In contrast, credit insurance companies have extensive experience in determining the level of risk attached to a particular trading partner and will then back their assessment with their own money (pure credit report agencies, of course, do not back their ratings with cash).
To ensure an objective assessment of risk, a company such as Coface UK will use a number of methods, including information from registered accounts, legal judgements and press and media archives. To obtain a more up-to-date picture, a credit underwriter will also ask the company if it would be willing to submit its accounts for examination under a confidentiality agreement. In addition, most credit insurance policies include an obligation for companies to report relevant overdue accounts. This information will be used by the insurer to refine its credit assessment and, if appropriate, reduce its and the client's exposure to risk.
Of course, a credit insurance policy is only a useful tool if it provides the right cover - whether it is based on whole turnover or certain key clients. For multinational companies, which have regional offices, requirements may vary across the group, depending on local business culture and legal requirements. In such cases, a 'one size fits all' approach is rather a blunt instrument, and things can rapidly unravel if the policy does not actually respond to the needs of the regions.
The alternative - allowing each region the freedom to negotiate its own policy - may ensure local buy-in, but, as each will undoubtedly opt for the most favourable terms, it will obviously cost the group far more. In addition, it will result in any number of credit management inconsistencies.
The third way is a company-wide policy which benefits from group purchasing power, but which has the flexibility to take account of local variations. Group headquarters can set the parameters, while the local office has the benefit of a more responsive service, dealing with people who speak the language and understand the local business culture. Realistically, such policies can only be delivered by larger credit insurance companies such as Coface, Euler Hermes and Atradius (formerly Gerling NCM).
Holistic credit management
A coherent credit management policy is essential for all businesses. It should provide detailed guidance throughout the sales process, including negotiating, making essential checks on customers, raising orders, invoicing and collections, to ensure that the credit control departments and customers have no doubt about their obligations.
All companies should be conscious of the different risks attached to credit trading. Too many currently emphasise sales at the expense of essential credit management processes, and yet it is important that they recognise the futility of bringing in major new customers that simply damage the company's profitability if they do not pay.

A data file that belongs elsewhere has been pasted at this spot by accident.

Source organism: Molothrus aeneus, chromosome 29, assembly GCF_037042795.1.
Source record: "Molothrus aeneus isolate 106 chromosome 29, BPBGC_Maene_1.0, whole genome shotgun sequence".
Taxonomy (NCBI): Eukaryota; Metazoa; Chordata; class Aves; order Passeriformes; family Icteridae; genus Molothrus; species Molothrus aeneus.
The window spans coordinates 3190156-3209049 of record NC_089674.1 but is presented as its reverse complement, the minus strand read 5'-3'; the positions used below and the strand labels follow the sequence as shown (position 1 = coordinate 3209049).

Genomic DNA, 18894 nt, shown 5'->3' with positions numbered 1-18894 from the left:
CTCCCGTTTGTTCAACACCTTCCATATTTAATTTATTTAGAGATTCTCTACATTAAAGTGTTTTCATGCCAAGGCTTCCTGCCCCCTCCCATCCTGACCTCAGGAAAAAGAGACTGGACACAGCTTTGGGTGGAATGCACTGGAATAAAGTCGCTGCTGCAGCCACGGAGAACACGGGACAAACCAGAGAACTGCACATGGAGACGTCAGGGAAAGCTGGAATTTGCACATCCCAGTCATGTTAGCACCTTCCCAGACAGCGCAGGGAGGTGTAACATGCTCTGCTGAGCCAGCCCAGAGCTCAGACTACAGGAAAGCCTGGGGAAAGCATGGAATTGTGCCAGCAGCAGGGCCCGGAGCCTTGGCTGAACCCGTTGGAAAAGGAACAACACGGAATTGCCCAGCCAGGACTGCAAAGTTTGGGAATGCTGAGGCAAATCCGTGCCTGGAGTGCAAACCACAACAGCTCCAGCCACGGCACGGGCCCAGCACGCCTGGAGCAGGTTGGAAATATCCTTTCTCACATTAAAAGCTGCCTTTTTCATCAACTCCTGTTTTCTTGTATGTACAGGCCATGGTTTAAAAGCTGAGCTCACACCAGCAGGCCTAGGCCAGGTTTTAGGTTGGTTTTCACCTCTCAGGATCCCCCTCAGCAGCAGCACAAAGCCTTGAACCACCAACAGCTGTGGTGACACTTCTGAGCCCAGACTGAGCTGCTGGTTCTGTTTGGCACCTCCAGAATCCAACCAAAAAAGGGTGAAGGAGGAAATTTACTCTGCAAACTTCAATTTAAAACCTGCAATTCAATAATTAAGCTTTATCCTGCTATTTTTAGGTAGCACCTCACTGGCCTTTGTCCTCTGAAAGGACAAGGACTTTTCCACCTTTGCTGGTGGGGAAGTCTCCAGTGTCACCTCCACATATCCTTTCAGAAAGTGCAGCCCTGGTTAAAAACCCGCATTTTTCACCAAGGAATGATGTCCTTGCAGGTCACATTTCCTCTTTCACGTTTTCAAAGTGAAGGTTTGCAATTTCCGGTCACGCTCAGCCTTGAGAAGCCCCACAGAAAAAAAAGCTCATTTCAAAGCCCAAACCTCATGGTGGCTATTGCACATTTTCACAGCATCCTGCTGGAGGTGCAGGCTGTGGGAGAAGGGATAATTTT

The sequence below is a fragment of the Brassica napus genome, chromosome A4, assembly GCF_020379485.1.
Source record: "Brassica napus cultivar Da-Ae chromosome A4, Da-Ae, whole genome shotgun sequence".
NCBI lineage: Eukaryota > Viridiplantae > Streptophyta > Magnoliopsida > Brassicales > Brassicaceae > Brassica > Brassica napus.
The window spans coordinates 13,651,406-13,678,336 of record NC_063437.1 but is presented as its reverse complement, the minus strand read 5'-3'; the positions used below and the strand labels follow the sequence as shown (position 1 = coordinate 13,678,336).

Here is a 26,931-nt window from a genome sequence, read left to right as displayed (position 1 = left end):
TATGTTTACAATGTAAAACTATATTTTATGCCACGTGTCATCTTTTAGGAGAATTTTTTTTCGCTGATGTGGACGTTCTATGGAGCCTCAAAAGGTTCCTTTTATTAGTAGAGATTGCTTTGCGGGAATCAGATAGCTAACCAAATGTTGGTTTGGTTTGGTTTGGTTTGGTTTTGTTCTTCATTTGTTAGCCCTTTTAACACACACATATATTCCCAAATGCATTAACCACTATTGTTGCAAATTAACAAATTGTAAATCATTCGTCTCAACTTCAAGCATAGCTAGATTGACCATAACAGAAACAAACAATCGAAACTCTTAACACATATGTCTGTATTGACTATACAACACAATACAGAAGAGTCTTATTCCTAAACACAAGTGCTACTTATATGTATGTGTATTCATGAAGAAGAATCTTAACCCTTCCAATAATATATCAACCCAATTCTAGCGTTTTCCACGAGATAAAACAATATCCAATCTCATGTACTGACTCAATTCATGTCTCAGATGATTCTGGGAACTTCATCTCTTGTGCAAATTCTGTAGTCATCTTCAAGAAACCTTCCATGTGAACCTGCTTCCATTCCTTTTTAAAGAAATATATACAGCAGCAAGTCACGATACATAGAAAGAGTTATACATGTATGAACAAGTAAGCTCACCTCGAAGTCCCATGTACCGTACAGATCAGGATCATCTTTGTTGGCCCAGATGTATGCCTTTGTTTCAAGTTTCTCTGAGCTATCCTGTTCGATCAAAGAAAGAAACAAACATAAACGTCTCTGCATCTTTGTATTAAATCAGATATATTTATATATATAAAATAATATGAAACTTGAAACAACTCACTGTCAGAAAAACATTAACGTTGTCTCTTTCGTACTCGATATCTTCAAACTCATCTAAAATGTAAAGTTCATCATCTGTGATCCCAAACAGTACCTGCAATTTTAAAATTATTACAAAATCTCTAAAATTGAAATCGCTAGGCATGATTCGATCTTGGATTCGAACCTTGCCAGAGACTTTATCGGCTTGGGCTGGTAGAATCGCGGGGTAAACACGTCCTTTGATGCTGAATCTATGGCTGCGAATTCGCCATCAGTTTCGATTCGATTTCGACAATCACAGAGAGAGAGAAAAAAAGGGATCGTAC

The holistic approach to risk obviously requires commitment from all departments. The initial transition may be uncomfortable, but once in place, it can actually be used as a sales tool, enabling companies to offer higher credit limits to their most valuable, prompt-paying customers and to approach new prospects with confidence.
Ian Hollyhomes is risk director, Coface UK, Tel: 020 7325 7500, E-mail: email@example.com
Tackling credit fraud
The Government's efforts to curb the rise in business fraud are failing because of ineffective legislation combined with insufficient resources, say fraud experts. Speaking at a recent CreditUK debate on business fraud, they urged companies to lobby for more support.
Lawyer Steven Philippsohn, a member of the Fraud Advisory Panel, said it was estimated that fraud was currently costing businesses £14bn per year. He stated that legislation designed to help businesses prevent and detect fraud had only been partially successful. "It is still the case that almost half of all frauds are only discovered by accident," he said.
Detective Chief Superintendent Ken Farrow, head of the City of London Police Economic Crime Department, admitted that many frauds across the country are never investigated because of the lack of police resources. "There are five, even six figure frauds being reported that forces do not have the manpower to investigate," he said.
Steve Hancock, head of group money laundering prevention at financial services group Prudential plc, criticised anti-money-laundering legislation for 'clogging up the system'. "Current legislation says employees have a duty to report suspicious transactions, and if they don't they can be prosecuted. As a result they become paranoid and file hundreds of useless reports that all have to be processed."
The debate marked the launch of CreditUK, a series of two-day conferences and exhibitions taking place next year across the UK. The first takes place at Manchester's International Convention Centre on March 25 and 26 2004, and is sponsored by the UK credit reference agency Callcredit plc.
1 Be aware of the risk climate, including economic, political and sector-specific factors which may increase the likelihood of insolvencies or non-payment.
2 Ask all new customers to fill in a credit application form (including payment address, accounts payable department contact, and acceptance of terms).
3 Carry out thorough credit checks on all new and existing customers, including county court judgements, trade references, bankruptcy orders (via the Insolvency Service), bank references, credit circles etc. Use a credit ratings agency, where possible, to investigate further.
4 Ensure the credit management staff contact accounts payable staff at an early stage and establish a business relationship.
5 If possible, offer incentives for early payment, or request part payment in advance before releasing goods to a new customer. Funds can be held in a secure deposit account until the customer is happy.
6 Make all customers fully aware of payment terms from the first meeting and ensure they are displayed clearly on account application forms, order acknowledgments, invoices and statements.
7 Obtain a credit insurance policy to cover the risk of default, protracted late payment, political risk and so on.
8 Issue clear and accurate invoices promptly (within 24 hours of delivery), and address them to a named individual.
9 Deal with account queries promptly and efficiently.
10 Ensure computer systems are modern, user-friendly and properly updated, and that sufficient resources have been devoted to manpower (a trained collector can manage about 600 accounts). Use a reputable collections agency if this is not possible.
11 Ask the credit manager to establish a collections process for credit control staff, setting priorities for collection, a timetable for chasing accounts and the methods to be used, including phone (the most effective), letter, e-mail and possibly visit.
12 If legal action is required, consult a solicitor sooner rather than later. Do not bluff. Any threat of legal action must be followed up to avoid perceptions of weakness.
13 Set targets for DSO, Aged Analysis and cash collected; compare to previous months.